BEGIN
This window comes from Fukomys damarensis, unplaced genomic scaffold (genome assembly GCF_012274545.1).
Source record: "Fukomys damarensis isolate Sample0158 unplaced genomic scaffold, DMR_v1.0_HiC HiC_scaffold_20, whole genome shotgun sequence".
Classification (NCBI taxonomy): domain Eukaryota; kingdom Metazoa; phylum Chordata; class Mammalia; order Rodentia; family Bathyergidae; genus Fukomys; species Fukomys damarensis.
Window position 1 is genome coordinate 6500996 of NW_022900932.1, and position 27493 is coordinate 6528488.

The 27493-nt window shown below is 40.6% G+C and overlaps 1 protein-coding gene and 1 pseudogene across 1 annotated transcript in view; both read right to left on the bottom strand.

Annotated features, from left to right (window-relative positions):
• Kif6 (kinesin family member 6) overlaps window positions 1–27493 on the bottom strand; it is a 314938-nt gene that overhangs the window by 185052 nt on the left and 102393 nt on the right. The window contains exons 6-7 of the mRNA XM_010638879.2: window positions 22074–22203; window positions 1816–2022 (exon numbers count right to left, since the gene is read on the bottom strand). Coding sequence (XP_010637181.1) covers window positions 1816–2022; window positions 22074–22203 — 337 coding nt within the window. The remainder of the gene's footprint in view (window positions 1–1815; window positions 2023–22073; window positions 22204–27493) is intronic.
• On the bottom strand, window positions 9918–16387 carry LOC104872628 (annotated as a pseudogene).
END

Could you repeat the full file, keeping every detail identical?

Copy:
This window comes from Fukomys damarensis, unplaced genomic scaffold (genome assembly GCF_012274545.1).
Source record: "Fukomys damarensis isolate Sample0158 unplaced genomic scaffold, DMR_v1.0_HiC HiC_scaffold_20, whole genome shotgun sequence".
Classification (NCBI taxonomy): domain Eukaryota; kingdom Metazoa; phylum Chordata; class Mammalia; order Rodentia; family Bathyergidae; genus Fukomys; species Fukomys damarensis.
Window position 1 is genome coordinate 6500996 of NW_022900932.1, and position 27493 is coordinate 6528488.

The 27493-nt window shown below is 40.6% G+C and overlaps 1 protein-coding gene and 1 pseudogene across 1 annotated transcript in view; both read right to left on the bottom strand.

Annotated features, from left to right (window-relative positions):
• Kif6 (kinesin family member 6) overlaps window positions 1–27493 on the bottom strand; it is a 314938-nt gene that overhangs the window by 185052 nt on the left and 102393 nt on the right. The window contains exons 6-7 of the mRNA XM_010638879.2: window positions 22074–22203; window positions 1816–2022 (exon numbers count right to left, since the gene is read on the bottom strand). Coding sequence (XP_010637181.1) covers window positions 1816–2022; window positions 22074–22203 — 337 coding nt within the window. The remainder of the gene's footprint in view (window positions 1–1815; window positions 2023–22073; window positions 22204–27493) is intronic.
• On the bottom strand, window positions 9918–16387 carry LOC104872628 (annotated as a pseudogene).